Tuesday, March 9, 2010

The Rum Diary

Still no word on the job -- Which makes me nervous because they said they needed someone to start ASAP. I even added the company's phone number to my contacts and gave it its own ringtone so I would know when they were calling. I know it takes a while to call references, interview all candidates, and discuss with the team who would be the best choice, but I can't help but think that they offered someone the job and are just too busy to send me a "We're sorry, but..." email.

Part of me can't wait to start working in a real office again -- Cute outfits, shoes, new work friends, a set schedule. But another part of me is terrified. What if I decide the morning of my first day that I can't do it? What if I get sick in the bathroom before I even sit down with HR (again)?

Wow. Subconsciously, I just started my "what if"/catastrophic thinking again. This is what I promised myself I would say each time I let the "what ifs" take over: "What if I could make no mistakes? What if everything turns out ok?" I just had an epiphany of sorts while blogging. A definite first for me.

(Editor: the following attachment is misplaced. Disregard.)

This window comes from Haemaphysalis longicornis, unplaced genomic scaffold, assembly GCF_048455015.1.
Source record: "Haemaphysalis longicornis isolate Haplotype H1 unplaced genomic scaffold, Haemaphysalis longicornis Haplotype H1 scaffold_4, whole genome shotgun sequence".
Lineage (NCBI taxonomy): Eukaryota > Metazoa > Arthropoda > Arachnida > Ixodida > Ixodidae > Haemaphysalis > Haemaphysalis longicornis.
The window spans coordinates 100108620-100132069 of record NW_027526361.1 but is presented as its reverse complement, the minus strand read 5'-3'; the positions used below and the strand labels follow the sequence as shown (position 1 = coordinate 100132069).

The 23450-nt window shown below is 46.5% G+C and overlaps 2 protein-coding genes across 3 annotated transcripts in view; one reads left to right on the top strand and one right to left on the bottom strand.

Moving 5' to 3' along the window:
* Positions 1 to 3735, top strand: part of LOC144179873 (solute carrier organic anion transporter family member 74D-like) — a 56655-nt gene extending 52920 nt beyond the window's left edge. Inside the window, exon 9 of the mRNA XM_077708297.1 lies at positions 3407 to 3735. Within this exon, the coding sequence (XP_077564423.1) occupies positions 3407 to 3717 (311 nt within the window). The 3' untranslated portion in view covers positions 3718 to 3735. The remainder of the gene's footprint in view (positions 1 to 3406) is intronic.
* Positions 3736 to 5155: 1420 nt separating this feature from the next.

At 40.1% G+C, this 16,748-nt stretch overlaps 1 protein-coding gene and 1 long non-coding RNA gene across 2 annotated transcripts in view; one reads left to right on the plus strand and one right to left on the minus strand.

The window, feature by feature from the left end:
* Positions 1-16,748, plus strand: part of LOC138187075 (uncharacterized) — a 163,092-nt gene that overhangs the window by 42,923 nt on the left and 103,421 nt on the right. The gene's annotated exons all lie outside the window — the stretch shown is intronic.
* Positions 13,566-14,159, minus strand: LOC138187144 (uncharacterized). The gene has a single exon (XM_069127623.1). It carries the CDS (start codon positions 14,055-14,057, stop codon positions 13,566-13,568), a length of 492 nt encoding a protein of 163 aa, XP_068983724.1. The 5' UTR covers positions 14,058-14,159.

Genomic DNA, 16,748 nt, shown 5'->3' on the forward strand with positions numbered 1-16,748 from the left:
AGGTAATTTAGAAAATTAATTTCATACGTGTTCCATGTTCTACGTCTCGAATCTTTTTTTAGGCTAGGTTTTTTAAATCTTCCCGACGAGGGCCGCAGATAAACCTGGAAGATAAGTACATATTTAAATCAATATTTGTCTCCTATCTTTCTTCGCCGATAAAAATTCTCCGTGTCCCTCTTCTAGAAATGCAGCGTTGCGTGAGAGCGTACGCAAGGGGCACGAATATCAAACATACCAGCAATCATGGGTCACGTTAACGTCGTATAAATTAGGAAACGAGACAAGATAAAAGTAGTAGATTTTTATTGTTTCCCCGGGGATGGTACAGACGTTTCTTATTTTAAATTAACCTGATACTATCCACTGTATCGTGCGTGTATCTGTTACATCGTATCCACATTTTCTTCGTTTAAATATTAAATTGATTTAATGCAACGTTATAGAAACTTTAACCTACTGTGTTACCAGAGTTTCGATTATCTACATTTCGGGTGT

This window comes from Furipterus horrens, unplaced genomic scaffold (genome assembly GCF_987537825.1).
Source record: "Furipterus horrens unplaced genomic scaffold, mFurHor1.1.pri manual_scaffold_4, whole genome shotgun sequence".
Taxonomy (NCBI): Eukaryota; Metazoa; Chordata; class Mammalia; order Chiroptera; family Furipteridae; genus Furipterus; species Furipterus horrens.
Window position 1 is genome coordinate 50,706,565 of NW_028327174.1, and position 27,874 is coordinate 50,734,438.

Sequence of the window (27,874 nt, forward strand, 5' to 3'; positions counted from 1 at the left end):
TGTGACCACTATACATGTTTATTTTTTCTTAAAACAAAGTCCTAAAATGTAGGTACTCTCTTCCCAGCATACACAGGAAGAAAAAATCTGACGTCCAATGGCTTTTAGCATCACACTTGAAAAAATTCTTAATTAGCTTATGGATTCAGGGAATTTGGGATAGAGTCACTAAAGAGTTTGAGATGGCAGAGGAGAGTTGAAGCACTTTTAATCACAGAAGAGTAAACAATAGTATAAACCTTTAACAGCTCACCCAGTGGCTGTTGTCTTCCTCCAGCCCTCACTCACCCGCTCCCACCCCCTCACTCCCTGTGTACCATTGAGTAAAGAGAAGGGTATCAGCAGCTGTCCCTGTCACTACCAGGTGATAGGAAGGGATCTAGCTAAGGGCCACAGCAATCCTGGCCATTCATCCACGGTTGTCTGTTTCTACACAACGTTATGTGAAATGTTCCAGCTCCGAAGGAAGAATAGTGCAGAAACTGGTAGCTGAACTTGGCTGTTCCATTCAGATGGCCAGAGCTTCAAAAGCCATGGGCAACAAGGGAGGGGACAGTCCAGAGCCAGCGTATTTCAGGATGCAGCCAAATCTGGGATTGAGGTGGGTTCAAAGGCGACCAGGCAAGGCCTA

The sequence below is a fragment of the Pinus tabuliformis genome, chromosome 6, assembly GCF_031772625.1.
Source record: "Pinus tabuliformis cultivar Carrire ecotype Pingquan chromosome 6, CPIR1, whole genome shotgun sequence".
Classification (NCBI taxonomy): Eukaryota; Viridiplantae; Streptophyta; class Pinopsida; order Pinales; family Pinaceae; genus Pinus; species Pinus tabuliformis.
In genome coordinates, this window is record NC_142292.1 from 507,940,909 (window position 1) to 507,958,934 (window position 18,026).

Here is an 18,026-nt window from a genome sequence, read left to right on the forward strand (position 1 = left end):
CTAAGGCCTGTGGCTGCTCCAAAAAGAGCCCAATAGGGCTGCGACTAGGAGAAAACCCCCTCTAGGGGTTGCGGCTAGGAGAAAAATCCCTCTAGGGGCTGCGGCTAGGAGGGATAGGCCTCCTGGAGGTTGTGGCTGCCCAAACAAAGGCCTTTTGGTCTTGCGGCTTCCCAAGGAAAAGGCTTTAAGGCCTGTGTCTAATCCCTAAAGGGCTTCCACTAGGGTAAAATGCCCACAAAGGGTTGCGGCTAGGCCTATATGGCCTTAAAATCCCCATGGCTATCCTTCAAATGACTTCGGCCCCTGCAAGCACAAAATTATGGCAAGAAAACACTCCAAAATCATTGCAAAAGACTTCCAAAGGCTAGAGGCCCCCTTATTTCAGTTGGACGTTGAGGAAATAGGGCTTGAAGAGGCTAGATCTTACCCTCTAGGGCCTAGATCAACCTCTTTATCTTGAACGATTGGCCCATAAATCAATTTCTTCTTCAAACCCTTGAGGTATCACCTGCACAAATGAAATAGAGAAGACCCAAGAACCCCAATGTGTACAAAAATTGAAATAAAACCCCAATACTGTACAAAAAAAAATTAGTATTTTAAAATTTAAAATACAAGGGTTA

Back to the matter at hand -- Basically, I can't decide if I really want the job. I know that I need it -- Especially with my despicable LSAT score and no other ad agencies in the metro area are hiring. But having said that, I guess I'm afraid of failure, another layoff, and another unemployment filing.

This all leads me to my favorite quote. If it weren't so long and I weren't so terrified of commitment, I would tattoo it somewhere:

Like most of the others I was a seeker, a mover, a malcontent, and at times a stupid hell-raiser. I was never idle long enough to do much thinking, but I felt somehow that my instincts were right. I shared a vagrant optimism that some of us were making real progress, that we had taken an honest road, and that the best of us would inevitably make it over the top.

At the same time, I shared a dark suspicion that the life we were leading was a lost cause, that we were all actors, kidding ourselves along on a senseless odyssey. It was the tension between these two poles- a restless idealism on one hand and a sense of impending doom on the other- that kept me going.

-Hunter S. Thompson

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